Jeffrey Severinghaus

2000 Fellow

Current Institution: University of California, San Diego

Geosciences

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About Jeffrey Severinghaus's Work

We study air trapped in bubbles in glacial ice to understand the mechanism of Earth’s climate system, through the record of past climate contained in ice cores from Antarctica and Greenland. Our group develops novel proxy indicators of past temperature, precipitation, and storminess using atmospheric noble gases and their stable isotopes, and is also using noble gases dissolved in groundwater to estimate past water table depth. Past work involved measuring atmospheric methane carbon-14 composition from air bubbles in ice, which revealed that methane hydrates and Arctic permafrost are unlikely to pose a dangerous positive feedback in coming centuries (the so-called “methane bomb”).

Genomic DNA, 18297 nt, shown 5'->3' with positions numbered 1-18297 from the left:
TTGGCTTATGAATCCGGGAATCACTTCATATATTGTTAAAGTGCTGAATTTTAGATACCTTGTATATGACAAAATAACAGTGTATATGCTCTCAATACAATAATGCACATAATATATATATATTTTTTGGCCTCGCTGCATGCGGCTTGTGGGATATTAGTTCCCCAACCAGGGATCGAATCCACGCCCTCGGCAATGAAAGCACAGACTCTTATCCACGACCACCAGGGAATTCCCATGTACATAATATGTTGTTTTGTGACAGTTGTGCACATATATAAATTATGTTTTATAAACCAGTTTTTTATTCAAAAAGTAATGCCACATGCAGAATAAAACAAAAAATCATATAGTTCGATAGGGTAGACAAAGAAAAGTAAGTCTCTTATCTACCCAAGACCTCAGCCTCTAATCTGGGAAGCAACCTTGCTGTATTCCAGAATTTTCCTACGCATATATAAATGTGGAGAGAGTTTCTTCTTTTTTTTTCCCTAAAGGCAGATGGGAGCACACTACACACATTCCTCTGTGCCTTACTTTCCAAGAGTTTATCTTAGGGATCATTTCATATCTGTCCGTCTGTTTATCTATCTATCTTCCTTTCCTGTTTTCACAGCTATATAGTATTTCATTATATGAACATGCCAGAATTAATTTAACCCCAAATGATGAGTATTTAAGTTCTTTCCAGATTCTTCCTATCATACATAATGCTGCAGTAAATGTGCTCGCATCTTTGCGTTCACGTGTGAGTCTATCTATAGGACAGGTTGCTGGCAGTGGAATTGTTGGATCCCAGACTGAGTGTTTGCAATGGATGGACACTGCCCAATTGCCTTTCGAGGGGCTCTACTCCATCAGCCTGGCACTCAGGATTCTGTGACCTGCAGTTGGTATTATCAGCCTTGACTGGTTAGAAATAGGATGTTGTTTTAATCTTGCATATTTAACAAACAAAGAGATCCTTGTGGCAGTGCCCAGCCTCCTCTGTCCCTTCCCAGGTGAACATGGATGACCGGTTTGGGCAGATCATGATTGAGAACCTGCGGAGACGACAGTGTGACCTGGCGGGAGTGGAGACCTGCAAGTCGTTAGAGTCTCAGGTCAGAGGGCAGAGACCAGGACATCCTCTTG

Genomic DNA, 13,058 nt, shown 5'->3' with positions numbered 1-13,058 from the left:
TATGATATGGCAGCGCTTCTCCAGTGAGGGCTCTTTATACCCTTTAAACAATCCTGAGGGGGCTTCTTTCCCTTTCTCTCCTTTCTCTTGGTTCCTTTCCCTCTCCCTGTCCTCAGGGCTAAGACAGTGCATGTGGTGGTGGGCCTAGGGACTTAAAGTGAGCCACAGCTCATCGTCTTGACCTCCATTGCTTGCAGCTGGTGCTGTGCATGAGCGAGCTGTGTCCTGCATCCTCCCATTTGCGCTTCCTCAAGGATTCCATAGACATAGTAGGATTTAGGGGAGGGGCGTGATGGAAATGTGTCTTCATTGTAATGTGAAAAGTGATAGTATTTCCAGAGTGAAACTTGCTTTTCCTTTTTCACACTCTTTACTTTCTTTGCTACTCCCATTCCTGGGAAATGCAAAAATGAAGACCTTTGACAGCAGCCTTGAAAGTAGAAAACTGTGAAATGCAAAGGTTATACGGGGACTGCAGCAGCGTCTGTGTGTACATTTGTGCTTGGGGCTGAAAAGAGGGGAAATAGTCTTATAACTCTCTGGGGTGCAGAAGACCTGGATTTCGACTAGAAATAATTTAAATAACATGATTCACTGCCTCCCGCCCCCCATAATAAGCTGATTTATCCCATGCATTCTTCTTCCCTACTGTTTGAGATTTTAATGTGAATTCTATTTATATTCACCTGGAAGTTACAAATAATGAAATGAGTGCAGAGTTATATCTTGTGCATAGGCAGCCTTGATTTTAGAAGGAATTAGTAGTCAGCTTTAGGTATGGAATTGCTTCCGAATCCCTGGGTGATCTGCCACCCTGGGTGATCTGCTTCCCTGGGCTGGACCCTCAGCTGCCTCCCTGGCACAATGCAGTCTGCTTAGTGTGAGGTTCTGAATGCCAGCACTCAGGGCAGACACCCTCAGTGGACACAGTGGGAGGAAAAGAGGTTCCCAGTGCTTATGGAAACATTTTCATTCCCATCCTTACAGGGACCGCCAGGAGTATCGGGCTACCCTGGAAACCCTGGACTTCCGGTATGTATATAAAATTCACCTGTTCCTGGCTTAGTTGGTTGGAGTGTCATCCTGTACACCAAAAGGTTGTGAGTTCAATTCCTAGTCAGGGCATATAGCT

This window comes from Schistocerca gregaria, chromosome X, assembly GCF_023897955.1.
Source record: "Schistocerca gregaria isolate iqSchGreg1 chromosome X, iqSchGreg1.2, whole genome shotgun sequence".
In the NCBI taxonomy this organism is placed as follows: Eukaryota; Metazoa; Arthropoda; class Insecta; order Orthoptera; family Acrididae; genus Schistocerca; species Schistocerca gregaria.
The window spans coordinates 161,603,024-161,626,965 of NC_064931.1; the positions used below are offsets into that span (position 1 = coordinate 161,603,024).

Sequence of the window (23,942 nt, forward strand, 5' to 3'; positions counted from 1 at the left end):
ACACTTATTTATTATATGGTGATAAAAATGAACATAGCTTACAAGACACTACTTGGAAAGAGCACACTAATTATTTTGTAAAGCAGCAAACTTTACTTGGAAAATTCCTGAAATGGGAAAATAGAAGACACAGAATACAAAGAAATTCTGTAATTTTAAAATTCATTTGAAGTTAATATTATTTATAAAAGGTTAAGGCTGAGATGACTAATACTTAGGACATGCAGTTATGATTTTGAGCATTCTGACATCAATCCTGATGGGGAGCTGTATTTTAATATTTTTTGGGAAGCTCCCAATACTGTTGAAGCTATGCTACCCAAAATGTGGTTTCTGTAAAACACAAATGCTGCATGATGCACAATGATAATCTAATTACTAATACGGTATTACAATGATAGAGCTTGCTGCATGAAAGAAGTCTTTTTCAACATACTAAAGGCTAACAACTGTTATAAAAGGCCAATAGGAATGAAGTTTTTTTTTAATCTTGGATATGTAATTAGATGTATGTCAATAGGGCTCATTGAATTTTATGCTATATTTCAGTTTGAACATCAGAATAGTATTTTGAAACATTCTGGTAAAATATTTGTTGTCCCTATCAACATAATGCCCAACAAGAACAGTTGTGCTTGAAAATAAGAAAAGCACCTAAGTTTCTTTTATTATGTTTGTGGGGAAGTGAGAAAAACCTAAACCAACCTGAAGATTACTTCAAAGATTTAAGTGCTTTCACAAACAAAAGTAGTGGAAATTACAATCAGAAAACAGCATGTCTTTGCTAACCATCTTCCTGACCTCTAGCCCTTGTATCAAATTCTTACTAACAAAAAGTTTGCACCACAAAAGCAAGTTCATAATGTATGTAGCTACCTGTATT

Awards and Achievements

National Academy of Science (2015)

Claire C. Patterson Medalist for Environmental Geochemistry (2011)